Powers Flat

The Gellatly Nut Farm - now park.

Picture of Flying Horse Farm 1975. The orchard was Pear, Cherry and Apple. ">" on the left points to the log barn now on the Gellatly Heritage Park. The "<" on the right points to the blacksmith shop. Powers Creek fed this alluvial flood plain or delta by riverlets going every direction. In spring this whole delta was flooded as riverlets went every way. The Gellatly homesteaders filled in the ravines by a horse drawn shovel. They cut down the trees and removed their stumps by dynamite. A plough, a barrel fitted with chisels and wagon wheels were still there 20 years ago.

Powers Flat from Goat's Peak 2003.Then and now, 1977 and 2002, mosaic of Boucherie and Gellatly
An ancient map depicting the Central Okanagan:

A map of Gellatly Bay to the right and Seclusion Bay to the left:


Eagle diving at ducks and scops in Gellatly Bay, October 2003. You can see the bend in the eagle's wings is very like this pictograph of the Thunderbird. The Thunderbird is very like the Phoenix, the reborn Sun rising from the ashes of the old Sun. Eagles often fly from Gellatly Bay over Powers Creek and over this pictograph on their way to Peachland.

Click here for side view. This blacksmith shop basement was built on one of these creek beds. The basement was used for cold storage using ice blocks and sawdust. The sawdust was from the mill at the docks making the boxes to ship the fruit and vegetables. Later John Brown stored his nursery stock there. Brands on the wall.

This waterfall and canyon may mark the fault line that goes up through Rose Valley. The summer of about 2002 there was a small earthquake and the horses in the pasture at Flying Horse Farm nearby could be seen running in startlement.Before this natives fished the Kokanee by daming the creek, diverting it into one of these riverlets and scooping up the stranded fish on the now dry creek bed. As a boy I remember greeting natives at the bridge below our house. A pole with a nail at the tip was curved to snag the fish. A fish ladder was installed at the falls on Powers creek in 1980. Originally the creek ran around the rock instead of over.

This one of the peaks on Goat's peak, named after the Gellatly Angora goats. Often they could be seen standing on the rugged rock. The green rock is Ryolite volcanic - the white rock at the beach is volcanic ash, there was an active volcano in Westbank 726,000 years ago. Then Goat's peak must also be an extinct volcano. The peak could have been used as a lookout in ancient times. Caves nearby could have provided food and shelter.

Here are Mountain Goats on Mount Drought right beside Goat's peak. They probably are afraid to cross the underpass to Goat's Peak. Real Mountain Goats appearing on Goat's peak in the 1900's may have given the mountain its name. Picture by Lars Karstad, March 26, 2012:

Lion's Mouth Cave. It almost is like looking into a lion's mouth! Far above is the lion's den 25 feet to the back, now with a black bear in hibernation. It has a large stone infront which could have been used to keep food or for burial. A second cave with escape route - would have been the shore line to Lake Penticton, 500 feet above where Okanagan Lake is now. 5,000 years ago the ice jam at Penticton gave way. A third cave 6 feet high. A fourth cave 15 feet wide. These red rocks were first sedimentary sand then became volcanic, 85% silicate with several large quartz veins, probably sand that absorbed the iron from the volcanic rock beneath giving it the reddish color and with heat and pressure became rock. Properly volcanic rock. Natives used these quartz veins for chipping sites to make their stone tools out of the quartz.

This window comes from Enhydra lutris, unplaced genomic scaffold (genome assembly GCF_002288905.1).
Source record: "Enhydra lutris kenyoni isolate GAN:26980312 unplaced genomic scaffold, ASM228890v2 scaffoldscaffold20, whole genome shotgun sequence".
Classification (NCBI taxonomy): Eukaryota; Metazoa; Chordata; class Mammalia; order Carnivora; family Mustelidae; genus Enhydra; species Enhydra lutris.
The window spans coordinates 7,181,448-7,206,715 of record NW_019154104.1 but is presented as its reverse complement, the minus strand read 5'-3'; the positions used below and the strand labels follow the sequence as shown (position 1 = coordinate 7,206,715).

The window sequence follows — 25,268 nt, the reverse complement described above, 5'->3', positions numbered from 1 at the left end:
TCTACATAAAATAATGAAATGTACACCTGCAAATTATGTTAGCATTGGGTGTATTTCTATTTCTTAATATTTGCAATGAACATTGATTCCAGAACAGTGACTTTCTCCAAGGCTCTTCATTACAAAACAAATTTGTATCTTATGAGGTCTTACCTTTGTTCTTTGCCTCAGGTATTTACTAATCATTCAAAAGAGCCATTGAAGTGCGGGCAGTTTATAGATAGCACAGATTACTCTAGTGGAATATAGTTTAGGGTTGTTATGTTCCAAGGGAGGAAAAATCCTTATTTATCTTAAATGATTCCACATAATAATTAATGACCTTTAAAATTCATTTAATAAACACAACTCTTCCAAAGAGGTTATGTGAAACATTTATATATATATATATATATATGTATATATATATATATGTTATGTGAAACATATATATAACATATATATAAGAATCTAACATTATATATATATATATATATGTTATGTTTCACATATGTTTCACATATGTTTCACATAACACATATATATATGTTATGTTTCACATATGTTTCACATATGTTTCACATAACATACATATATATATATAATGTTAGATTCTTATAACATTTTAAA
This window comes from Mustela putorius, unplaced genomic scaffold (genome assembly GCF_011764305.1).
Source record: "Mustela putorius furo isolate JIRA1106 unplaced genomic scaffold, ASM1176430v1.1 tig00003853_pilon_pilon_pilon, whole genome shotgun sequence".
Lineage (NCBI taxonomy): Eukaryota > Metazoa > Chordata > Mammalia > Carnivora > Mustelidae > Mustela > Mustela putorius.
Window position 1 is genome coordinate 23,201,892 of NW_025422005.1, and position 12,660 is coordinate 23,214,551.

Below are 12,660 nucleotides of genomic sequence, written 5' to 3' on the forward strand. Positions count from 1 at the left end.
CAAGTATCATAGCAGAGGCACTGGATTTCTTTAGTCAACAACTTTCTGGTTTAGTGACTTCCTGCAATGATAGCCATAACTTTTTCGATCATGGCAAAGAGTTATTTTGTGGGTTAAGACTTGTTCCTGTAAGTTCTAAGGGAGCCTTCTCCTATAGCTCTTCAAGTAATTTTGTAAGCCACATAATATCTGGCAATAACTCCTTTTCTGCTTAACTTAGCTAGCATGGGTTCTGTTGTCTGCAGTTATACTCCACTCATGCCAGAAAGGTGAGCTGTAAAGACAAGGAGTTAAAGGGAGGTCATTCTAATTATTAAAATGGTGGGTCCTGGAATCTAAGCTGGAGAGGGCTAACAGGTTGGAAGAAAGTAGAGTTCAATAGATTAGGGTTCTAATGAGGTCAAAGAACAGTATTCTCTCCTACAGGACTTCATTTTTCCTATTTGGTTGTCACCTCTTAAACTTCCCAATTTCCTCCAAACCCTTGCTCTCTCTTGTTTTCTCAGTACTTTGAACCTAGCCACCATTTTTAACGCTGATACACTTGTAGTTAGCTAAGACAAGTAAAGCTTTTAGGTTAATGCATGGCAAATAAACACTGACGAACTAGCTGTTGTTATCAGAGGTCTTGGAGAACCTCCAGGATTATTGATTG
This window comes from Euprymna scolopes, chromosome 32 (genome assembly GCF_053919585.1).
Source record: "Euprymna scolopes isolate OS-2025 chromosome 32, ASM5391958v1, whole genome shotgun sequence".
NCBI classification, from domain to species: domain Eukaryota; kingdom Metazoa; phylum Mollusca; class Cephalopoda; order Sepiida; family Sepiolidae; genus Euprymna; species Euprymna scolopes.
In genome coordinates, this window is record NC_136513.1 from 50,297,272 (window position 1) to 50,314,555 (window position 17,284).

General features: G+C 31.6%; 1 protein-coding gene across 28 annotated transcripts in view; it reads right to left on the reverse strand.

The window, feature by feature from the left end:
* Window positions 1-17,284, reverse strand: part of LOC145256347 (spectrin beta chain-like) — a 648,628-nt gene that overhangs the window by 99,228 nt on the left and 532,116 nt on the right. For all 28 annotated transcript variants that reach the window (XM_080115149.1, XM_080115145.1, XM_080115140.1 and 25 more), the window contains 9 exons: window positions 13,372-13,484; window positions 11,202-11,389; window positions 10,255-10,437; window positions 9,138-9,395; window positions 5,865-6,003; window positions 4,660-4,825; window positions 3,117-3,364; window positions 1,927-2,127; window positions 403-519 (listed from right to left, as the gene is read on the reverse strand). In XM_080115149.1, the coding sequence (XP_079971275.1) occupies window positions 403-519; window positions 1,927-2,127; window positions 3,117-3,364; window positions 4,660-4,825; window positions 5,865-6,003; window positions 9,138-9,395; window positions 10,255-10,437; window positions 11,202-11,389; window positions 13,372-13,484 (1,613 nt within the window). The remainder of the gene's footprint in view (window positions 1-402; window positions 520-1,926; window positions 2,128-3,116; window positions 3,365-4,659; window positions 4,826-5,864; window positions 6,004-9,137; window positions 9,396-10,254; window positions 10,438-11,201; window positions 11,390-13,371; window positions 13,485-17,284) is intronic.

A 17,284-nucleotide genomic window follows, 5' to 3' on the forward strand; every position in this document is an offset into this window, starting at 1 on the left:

Click here for 1975 picture. Picture taken 2000. Log cabin built by Billy Powers 1888. The natives did not accept him and tried to scare him off because Powers flat, the delta, was their hunding ground. He used lanterns to ward them off. He abandoned the cabin 1889. The property was purchased by David Erskine Gellatly in 1900. The cabin was the home of the Gellatly family until 1908 and housed the Post Office from 1903 - 1908 when it was moved to the Gellatly's new home. 1993 - side 1993 - end

Jean, Jack & D.E. Gellatly 1903. This cabin was eventually removed by John Brown and was located below the Gellatly Pointe where Powers Creek turns the corner.

Click here for house and farm.

Click here for house and farm. The Gellatly Home was built in 1908. A tenant in the latter years remarked "This place is full of ghosts!"The green house was 53' X 250' and was built in 1906. A big wind came up that day and blew it down. The south wind can be very strong. Here you see a tree leaning away from it. The green house was rebuilt in 1907.

Gellatly home stead From the hill side Family picture The warf Picture of the Westbank Growers Coop 1950
Gellatly Bay and Power's Flat 1900

Gellatly barn built in 1903.

Gellatly Heritage Park

Images of the restored barn and cabin:

Local tree, wooden carving, of an Okanagan sun. 30 years ago Bill Gellatly asked me if I had seen it, to which I replied I had and this is my memory of it. Stunted tree straightens out - 1975, by the Gellaty Heritage Park. There was an old tree near here with the carving of the sun. Gone now. Like the Sky Lark that blessed the valley with its song. They were introduced to Vancouver Island in 1903. When there at private school in 1975 - 1977 I often heard the Sky Lark there. It sounded just like at home. I have not heard it since about 1999.

New trail on Goat's Peak. Follow the trail in each picture from 1 to 10.
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